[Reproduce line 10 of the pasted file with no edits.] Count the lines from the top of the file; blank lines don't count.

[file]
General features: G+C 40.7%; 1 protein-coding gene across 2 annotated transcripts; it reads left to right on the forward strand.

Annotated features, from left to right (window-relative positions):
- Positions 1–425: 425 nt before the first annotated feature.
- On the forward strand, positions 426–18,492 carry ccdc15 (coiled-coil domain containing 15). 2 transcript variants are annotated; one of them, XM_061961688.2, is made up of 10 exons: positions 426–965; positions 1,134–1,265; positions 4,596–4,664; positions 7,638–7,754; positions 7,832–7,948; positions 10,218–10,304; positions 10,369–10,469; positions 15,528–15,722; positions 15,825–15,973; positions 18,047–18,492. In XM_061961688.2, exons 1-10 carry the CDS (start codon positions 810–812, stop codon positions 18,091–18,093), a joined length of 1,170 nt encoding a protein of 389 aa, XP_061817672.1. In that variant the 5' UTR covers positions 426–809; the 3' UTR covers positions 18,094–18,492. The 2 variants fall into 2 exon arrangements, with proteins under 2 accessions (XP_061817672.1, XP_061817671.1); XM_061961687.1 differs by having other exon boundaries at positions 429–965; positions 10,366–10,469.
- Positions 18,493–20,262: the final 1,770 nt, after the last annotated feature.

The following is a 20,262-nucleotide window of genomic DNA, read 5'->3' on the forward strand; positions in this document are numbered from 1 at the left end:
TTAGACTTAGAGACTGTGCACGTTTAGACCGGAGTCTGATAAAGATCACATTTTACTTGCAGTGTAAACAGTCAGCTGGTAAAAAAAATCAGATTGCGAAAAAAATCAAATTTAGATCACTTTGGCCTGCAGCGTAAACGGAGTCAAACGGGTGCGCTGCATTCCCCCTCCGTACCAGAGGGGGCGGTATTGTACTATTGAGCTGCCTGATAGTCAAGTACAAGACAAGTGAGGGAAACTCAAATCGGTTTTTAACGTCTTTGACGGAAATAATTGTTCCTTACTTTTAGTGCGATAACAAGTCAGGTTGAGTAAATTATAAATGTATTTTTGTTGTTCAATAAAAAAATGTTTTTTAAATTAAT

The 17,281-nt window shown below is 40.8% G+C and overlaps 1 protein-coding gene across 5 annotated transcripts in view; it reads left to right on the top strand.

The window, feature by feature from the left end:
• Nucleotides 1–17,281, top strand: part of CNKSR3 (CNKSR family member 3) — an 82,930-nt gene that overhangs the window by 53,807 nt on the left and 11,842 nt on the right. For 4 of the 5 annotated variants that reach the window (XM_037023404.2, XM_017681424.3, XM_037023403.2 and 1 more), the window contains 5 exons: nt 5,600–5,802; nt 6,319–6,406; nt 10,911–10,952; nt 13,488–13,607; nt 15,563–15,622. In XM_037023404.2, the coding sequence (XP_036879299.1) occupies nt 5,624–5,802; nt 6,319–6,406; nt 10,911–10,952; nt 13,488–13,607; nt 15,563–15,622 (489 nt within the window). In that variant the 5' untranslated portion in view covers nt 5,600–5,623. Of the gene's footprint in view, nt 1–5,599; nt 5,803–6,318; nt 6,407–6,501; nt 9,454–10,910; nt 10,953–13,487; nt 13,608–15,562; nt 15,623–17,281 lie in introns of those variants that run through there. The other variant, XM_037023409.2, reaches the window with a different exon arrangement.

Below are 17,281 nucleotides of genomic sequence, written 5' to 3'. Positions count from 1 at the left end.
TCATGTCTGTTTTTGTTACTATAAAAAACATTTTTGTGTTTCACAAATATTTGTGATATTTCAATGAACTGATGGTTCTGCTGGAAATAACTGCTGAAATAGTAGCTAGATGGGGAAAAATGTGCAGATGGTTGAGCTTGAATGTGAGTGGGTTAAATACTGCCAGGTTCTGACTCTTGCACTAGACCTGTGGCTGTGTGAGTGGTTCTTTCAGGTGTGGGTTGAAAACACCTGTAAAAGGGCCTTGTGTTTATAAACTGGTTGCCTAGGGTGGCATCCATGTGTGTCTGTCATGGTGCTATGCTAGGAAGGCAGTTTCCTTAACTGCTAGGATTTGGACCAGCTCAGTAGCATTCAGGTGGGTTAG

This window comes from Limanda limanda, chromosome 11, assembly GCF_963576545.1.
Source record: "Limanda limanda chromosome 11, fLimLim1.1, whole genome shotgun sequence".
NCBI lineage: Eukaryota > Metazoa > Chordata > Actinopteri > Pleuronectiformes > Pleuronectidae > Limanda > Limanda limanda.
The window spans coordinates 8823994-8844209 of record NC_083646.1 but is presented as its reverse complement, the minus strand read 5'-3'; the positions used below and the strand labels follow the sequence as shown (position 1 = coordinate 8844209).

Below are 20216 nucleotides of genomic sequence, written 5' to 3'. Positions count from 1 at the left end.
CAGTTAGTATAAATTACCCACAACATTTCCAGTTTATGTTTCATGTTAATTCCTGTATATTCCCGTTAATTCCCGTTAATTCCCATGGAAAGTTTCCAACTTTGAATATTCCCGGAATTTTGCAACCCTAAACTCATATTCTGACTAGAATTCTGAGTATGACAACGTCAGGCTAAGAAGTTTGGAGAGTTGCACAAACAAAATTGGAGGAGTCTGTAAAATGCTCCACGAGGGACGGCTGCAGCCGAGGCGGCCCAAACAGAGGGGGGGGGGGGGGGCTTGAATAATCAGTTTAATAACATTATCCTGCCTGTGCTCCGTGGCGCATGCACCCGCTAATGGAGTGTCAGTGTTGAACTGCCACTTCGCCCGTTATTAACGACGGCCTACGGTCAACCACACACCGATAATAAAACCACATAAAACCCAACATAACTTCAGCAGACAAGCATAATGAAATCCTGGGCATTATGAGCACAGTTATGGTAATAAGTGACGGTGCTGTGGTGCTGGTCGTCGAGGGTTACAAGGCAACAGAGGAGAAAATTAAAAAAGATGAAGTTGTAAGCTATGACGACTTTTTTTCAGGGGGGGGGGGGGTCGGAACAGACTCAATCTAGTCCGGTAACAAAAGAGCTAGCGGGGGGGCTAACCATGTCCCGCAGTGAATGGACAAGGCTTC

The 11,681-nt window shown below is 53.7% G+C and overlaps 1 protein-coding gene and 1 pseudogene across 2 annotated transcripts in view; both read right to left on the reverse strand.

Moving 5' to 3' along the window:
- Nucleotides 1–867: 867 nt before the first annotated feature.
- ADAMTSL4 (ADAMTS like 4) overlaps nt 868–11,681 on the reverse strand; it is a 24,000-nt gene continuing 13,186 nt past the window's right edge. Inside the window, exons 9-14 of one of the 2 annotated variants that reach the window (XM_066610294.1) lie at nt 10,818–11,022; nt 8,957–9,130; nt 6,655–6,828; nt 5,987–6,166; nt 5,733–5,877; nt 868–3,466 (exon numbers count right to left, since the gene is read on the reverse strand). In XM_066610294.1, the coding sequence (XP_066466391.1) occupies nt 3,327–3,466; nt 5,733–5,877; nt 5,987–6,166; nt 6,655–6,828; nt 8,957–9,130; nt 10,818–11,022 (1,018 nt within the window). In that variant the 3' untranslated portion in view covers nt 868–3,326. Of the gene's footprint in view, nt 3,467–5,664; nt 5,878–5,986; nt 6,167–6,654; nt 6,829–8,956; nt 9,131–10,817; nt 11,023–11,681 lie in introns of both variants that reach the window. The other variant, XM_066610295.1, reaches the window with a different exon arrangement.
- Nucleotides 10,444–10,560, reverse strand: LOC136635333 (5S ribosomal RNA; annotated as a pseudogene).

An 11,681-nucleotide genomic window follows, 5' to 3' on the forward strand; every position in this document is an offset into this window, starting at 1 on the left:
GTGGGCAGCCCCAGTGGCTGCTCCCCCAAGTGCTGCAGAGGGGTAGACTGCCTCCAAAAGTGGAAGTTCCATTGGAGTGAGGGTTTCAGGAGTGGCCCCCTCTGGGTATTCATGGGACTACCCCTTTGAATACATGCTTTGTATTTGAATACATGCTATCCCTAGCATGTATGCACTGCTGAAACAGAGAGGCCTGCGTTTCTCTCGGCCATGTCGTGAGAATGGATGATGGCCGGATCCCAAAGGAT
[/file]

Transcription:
• Nucleotides 1–17,281, top strand: part of CNKSR3 (CNKSR family member 3) — an 82,930-nt gene that overhangs the window by 53,807 nt on the left and 11,842 nt on the right. For 4 of the 5 annotated variants that reach the window (XM_037023404.2, XM_017681424.3, XM_037023403.2 and 1 more), the window contains 5 exons: nt 5,600–5,802; nt 6,319–6,406; nt 10,911–10,952; nt 13,488–13,607; nt 15,563–15,622. In XM_037023404.2, the coding sequence (XP_036879299.1) occupies nt 5,624–5,802; nt 6,319–6,406; nt 10,911–10,952; nt 13,488–13,607; nt 15,563–15,622 (489 nt within the window). In that variant the 5' untranslated portion in view covers nt 5,600–5,623. Of the gene's footprint in view, nt 1–5,599; nt 5,803–6,318; nt 6,407–6,501; nt 9,454–10,910; nt 10,953–13,487; nt 13,608–15,562; nt 15,623–17,281 lie in introns of those variants that run through there. The other variant, XM_037023409.2, reaches the window with a different exon arrangement.